Arguably, Mary Wollstonecraft can be as relevant today as she was in 1792 when she wrote A Vindication of the Rights of Woman. Her critique of societal norms and the education of women and children was revolutionary when she wrote it, and it still has the capability to be influential today.
Last June 14, the SBC adopted a further revision to their doctrinal statement at their convention, this time disallowing women as pastors. Dr. Trull discussed with Priscilla Papers the history and effect of these revisions. That interview follows in condensed form.
The subject of Southern Baptists and women in ministry is complex. What follows is my opinion and interpretation of some of that complexity. Having been associated with this discussion for many years, I am cognizant of my subjectivity. My hope is that what I can add as an involved bystander will provide some clarity for those both inside and outside the workings of the SBC.
Jesus Christ wants his body to become one—every church, every person. He wants his body to experience the unity with him and with each other that he experiences with his Father. But this unity is hindered by barriers of many kinds.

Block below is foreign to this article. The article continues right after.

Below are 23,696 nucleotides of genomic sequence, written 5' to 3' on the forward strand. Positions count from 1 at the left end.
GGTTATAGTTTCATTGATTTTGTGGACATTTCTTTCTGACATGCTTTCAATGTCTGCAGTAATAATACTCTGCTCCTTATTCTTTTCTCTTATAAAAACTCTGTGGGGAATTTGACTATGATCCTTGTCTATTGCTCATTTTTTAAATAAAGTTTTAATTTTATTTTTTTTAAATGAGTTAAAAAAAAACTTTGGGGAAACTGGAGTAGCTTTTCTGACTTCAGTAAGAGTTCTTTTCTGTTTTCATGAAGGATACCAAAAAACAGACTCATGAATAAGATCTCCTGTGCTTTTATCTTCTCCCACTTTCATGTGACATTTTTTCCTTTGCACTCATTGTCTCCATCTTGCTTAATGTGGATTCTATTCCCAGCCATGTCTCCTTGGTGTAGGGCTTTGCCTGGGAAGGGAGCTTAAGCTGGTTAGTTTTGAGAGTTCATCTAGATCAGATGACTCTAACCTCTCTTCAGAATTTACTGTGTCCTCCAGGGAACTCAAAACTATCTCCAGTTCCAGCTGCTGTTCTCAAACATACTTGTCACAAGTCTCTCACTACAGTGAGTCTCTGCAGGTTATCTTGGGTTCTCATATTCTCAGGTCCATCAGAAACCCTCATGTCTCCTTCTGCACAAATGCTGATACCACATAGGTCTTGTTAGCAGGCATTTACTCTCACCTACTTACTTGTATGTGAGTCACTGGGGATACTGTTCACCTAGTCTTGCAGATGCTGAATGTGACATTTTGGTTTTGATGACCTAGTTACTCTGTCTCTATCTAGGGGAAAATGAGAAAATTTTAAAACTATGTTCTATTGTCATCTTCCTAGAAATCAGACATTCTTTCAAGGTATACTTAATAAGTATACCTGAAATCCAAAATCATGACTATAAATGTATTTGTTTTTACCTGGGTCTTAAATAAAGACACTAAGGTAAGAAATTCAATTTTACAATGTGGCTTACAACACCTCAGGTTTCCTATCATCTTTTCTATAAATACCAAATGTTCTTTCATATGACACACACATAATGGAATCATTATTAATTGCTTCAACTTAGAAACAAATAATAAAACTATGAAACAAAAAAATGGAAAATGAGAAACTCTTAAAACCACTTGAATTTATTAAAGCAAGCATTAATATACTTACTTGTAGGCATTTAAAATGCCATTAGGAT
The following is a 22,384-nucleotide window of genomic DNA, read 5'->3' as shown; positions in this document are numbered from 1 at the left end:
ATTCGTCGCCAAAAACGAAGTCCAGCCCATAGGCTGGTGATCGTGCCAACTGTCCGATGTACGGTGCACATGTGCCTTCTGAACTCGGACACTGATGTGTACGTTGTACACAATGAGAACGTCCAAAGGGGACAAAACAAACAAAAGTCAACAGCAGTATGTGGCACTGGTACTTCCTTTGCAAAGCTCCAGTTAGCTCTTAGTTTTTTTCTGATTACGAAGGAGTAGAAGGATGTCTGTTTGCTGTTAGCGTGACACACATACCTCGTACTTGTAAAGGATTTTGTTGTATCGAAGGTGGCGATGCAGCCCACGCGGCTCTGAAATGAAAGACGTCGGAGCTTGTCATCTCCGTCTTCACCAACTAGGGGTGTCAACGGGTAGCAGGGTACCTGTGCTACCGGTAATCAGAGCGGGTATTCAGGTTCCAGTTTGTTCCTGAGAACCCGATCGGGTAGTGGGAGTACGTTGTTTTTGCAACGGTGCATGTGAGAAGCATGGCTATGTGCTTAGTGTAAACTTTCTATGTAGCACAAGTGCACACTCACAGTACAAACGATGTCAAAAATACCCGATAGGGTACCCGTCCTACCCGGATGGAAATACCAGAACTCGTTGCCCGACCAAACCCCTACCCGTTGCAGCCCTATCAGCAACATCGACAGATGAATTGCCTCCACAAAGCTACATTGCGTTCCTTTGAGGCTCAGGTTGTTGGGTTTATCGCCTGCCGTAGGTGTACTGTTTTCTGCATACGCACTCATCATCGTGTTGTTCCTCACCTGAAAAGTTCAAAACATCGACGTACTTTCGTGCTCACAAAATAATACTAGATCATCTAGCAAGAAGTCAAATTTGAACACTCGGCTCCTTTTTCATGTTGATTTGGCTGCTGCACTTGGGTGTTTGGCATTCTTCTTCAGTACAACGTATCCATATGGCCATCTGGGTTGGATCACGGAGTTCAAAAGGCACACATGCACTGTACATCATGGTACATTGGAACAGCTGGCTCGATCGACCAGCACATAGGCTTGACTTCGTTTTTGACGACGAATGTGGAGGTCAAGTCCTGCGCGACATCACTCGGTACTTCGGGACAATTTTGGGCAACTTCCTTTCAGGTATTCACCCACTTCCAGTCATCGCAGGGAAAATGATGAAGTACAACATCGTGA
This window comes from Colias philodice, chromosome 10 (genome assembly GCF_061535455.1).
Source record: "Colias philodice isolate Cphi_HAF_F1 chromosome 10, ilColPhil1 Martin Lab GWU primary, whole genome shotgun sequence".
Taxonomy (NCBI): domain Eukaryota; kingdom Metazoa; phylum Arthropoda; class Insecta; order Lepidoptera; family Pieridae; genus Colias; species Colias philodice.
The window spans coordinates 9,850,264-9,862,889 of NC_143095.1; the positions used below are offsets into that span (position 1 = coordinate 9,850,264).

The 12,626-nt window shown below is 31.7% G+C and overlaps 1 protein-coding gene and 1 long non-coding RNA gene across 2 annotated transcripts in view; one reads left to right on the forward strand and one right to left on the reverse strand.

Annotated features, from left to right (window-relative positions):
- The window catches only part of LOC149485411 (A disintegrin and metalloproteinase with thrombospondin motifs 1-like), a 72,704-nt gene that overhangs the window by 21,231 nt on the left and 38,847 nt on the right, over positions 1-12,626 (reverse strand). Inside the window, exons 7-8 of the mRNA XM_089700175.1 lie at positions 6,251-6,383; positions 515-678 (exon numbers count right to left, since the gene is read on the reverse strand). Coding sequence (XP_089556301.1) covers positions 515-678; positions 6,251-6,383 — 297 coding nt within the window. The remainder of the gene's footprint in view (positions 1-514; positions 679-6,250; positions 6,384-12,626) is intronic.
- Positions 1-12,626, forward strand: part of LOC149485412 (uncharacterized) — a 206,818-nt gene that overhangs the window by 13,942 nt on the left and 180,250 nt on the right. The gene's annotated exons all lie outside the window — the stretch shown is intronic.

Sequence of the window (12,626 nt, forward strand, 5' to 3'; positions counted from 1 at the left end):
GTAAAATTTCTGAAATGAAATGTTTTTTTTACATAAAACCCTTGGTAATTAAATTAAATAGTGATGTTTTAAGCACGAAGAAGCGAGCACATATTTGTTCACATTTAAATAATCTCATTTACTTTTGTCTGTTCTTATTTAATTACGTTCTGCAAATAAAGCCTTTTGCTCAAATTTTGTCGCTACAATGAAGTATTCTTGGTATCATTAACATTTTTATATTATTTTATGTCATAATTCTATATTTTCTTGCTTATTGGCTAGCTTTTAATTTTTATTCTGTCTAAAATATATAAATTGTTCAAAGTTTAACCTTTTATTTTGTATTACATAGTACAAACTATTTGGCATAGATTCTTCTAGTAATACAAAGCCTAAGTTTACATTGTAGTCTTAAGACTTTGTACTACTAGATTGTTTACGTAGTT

In recent years many writers have been reminding the church of the exemplary women who have held positions of authority and power in the Bible as rulers, prophets and martyrs. Deborah certainly has been often mentioned as a faithful ruler, a judge, prophet, and a military strategist.
A superficial glance at the New Testament in translation, combined with an expectation of a subordinate role for women, results in generalizations that Paul commands women not to teach or have authority (1 Tim 2:11–15), except in the case of older women teaching younger women how to be housewives (Titus 2:3–5), and women are not to teach in official, public, formal positions in the church, but they can teach in informal, private, one-on-one situations in the home.
Although evangelical and Canadian histories have tended to under-examine the contributions of women, an emphasis on the example of Phoebe Palmer readily offers a visible standard of Canadian evangelical emancipation.